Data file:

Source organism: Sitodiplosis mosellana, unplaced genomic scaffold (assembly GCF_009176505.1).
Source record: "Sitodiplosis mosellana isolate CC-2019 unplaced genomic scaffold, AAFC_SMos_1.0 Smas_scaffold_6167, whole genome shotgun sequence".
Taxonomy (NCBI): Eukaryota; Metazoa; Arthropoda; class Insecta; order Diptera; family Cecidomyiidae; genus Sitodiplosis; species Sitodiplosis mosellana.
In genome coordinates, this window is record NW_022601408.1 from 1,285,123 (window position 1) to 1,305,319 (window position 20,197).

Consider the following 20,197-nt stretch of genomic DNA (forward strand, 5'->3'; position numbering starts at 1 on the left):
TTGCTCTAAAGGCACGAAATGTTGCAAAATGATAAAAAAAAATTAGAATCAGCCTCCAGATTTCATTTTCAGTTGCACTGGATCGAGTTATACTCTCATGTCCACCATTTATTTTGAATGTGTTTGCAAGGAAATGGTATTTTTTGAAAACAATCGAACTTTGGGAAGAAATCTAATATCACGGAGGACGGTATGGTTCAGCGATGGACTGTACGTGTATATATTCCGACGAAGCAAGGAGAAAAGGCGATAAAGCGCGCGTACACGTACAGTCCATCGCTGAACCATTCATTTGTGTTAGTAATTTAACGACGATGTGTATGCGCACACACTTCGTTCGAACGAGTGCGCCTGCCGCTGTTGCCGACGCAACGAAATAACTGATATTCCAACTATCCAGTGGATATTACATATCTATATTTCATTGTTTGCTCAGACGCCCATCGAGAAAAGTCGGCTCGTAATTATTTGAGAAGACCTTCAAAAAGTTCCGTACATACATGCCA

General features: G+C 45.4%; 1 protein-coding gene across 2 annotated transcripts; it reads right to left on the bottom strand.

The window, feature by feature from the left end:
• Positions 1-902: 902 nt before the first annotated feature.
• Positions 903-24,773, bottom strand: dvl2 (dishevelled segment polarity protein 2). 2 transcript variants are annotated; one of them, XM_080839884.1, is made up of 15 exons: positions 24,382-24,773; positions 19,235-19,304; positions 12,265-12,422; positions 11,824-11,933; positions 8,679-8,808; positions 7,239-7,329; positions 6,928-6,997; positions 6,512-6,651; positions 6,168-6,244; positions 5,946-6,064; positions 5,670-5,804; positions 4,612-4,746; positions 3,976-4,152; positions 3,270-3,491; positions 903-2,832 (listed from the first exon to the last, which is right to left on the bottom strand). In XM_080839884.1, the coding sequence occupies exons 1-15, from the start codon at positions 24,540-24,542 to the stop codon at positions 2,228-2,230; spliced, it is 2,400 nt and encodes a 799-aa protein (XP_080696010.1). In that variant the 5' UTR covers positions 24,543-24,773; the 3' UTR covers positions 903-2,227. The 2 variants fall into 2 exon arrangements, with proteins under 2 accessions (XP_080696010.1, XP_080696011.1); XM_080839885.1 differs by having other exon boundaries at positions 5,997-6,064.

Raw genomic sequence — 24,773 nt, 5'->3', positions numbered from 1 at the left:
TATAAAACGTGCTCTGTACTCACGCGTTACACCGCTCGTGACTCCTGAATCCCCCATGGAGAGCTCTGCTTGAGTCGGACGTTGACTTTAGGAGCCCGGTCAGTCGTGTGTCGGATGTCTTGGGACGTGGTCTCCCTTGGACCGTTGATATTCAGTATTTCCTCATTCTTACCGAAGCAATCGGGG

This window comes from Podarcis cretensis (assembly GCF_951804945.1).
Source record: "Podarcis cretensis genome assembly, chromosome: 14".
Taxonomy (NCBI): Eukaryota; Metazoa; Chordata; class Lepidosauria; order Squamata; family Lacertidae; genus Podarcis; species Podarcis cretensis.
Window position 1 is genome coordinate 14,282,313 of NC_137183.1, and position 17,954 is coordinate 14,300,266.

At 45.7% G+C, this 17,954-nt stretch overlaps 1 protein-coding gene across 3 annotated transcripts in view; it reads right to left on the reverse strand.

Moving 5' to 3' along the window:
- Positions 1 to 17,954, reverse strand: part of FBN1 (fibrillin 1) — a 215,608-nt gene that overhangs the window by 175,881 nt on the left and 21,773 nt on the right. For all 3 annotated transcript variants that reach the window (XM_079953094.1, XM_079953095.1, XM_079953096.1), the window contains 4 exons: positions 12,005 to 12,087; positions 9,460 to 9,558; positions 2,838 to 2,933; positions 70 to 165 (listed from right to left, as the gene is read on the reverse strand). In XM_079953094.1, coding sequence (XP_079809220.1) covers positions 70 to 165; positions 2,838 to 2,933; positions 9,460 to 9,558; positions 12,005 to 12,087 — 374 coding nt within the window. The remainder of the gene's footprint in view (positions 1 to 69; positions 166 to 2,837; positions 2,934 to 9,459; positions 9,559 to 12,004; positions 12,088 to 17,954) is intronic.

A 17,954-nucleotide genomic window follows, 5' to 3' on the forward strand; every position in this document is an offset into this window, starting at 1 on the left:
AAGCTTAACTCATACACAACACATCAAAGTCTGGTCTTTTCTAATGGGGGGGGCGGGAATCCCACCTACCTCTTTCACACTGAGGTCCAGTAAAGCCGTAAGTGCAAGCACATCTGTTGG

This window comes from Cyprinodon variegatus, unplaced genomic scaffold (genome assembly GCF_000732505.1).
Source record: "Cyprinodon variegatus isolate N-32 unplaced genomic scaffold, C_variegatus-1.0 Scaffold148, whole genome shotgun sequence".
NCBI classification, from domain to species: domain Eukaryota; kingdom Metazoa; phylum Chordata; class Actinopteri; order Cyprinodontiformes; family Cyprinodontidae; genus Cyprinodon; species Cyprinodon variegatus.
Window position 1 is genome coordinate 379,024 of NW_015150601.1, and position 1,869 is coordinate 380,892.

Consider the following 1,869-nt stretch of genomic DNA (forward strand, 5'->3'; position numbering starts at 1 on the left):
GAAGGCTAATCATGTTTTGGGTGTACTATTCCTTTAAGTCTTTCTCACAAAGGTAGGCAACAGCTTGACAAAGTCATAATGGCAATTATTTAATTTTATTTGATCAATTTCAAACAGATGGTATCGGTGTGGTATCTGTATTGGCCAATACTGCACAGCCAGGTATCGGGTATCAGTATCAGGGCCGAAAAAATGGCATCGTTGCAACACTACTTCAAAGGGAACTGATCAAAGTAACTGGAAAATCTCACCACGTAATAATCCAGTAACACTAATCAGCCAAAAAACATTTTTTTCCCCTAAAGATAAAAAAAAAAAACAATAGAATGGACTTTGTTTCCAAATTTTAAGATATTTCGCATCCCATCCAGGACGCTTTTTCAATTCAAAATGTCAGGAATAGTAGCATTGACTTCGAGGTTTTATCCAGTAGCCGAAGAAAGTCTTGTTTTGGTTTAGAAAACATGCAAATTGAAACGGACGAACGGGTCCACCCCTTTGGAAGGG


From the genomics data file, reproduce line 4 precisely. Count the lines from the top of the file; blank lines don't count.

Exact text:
In genome coordinates, this window is record NW_022601408.1 from 1,285,123 (window position 1) to 1,305,319 (window position 20,197).